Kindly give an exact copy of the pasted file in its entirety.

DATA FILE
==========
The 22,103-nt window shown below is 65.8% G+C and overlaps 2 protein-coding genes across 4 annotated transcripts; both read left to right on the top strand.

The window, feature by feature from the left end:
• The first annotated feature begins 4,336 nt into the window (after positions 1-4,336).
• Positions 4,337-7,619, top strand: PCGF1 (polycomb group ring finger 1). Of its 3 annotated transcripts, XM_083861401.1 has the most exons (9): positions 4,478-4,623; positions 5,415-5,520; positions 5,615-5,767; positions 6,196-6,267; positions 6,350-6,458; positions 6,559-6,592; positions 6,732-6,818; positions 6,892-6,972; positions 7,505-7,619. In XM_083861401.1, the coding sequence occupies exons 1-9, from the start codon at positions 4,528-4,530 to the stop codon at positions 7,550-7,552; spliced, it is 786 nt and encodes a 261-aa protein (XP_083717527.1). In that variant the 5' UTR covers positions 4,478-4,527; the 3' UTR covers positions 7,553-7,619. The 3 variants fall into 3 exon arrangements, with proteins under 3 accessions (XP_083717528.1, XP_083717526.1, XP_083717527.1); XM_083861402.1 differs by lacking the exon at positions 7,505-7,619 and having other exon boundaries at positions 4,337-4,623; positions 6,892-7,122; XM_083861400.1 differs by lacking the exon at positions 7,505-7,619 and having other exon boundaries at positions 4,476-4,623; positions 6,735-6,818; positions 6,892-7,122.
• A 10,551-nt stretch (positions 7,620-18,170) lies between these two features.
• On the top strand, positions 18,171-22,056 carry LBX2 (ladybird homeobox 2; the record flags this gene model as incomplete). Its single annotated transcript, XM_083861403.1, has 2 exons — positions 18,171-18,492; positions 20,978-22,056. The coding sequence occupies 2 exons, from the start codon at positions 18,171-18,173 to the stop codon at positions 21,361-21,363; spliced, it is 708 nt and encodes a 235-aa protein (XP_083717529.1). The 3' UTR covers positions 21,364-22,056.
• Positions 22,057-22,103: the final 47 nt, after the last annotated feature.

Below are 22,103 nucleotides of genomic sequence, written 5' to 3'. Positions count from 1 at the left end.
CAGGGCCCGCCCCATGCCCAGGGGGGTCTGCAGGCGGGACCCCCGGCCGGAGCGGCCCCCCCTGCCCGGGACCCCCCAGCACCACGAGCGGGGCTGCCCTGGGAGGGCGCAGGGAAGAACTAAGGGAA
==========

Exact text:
The 22,103-nt window shown below is 65.8% G+C and overlaps 2 protein-coding genes across 4 annotated transcripts; both read left to right on the top strand.

The window, feature by feature from the left end:
• The first annotated feature begins 4,336 nt into the window (after positions 1-4,336).
• Positions 4,337-7,619, top strand: PCGF1 (polycomb group ring finger 1). Of its 3 annotated transcripts, XM_083861401.1 has the most exons (9): positions 4,478-4,623; positions 5,415-5,520; positions 5,615-5,767; positions 6,196-6,267; positions 6,350-6,458; positions 6,559-6,592; positions 6,732-6,818; positions 6,892-6,972; positions 7,505-7,619. In XM_083861401.1, the coding sequence occupies exons 1-9, from the start codon at positions 4,528-4,530 to the stop codon at positions 7,550-7,552; spliced, it is 786 nt and encodes a 261-aa protein (XP_083717527.1). In that variant the 5' UTR covers positions 4,478-4,527; the 3' UTR covers positions 7,553-7,619. The 3 variants fall into 3 exon arrangements, with proteins under 3 accessions (XP_083717528.1, XP_083717526.1, XP_083717527.1); XM_083861402.1 differs by lacking the exon at positions 7,505-7,619 and having other exon boundaries at positions 4,337-4,623; positions 6,892-7,122; XM_083861400.1 differs by lacking the exon at positions 7,505-7,619 and having other exon boundaries at positions 4,476-4,623; positions 6,735-6,818; positions 6,892-7,122.
• A 10,551-nt stretch (positions 7,620-18,170) lies between these two features.
• On the top strand, positions 18,171-22,056 carry LBX2 (ladybird homeobox 2; the record flags this gene model as incomplete). Its single annotated transcript, XM_083861403.1, has 2 exons — positions 18,171-18,492; positions 20,978-22,056. The coding sequence occupies 2 exons, from the start codon at positions 18,171-18,173 to the stop codon at positions 21,361-21,363; spliced, it is 708 nt and encodes a 235-aa protein (XP_083717529.1). The 3' UTR covers positions 21,364-22,056.
• Positions 22,057-22,103: the final 47 nt, after the last annotated feature.

Below are 22,103 nucleotides of genomic sequence, written 5' to 3'. Positions count from 1 at the left end.
CAGGGCCCGCCCCATGCCCAGGGGGGTCTGCAGGCGGGACCCCCGGCCGGAGCGGCCCCCCCTGCCCGGGACCCCCCAGCACCACGAGCGGGGCTGCCCTGGGAGGGCGCAGGGAAGAACTAAGGGAA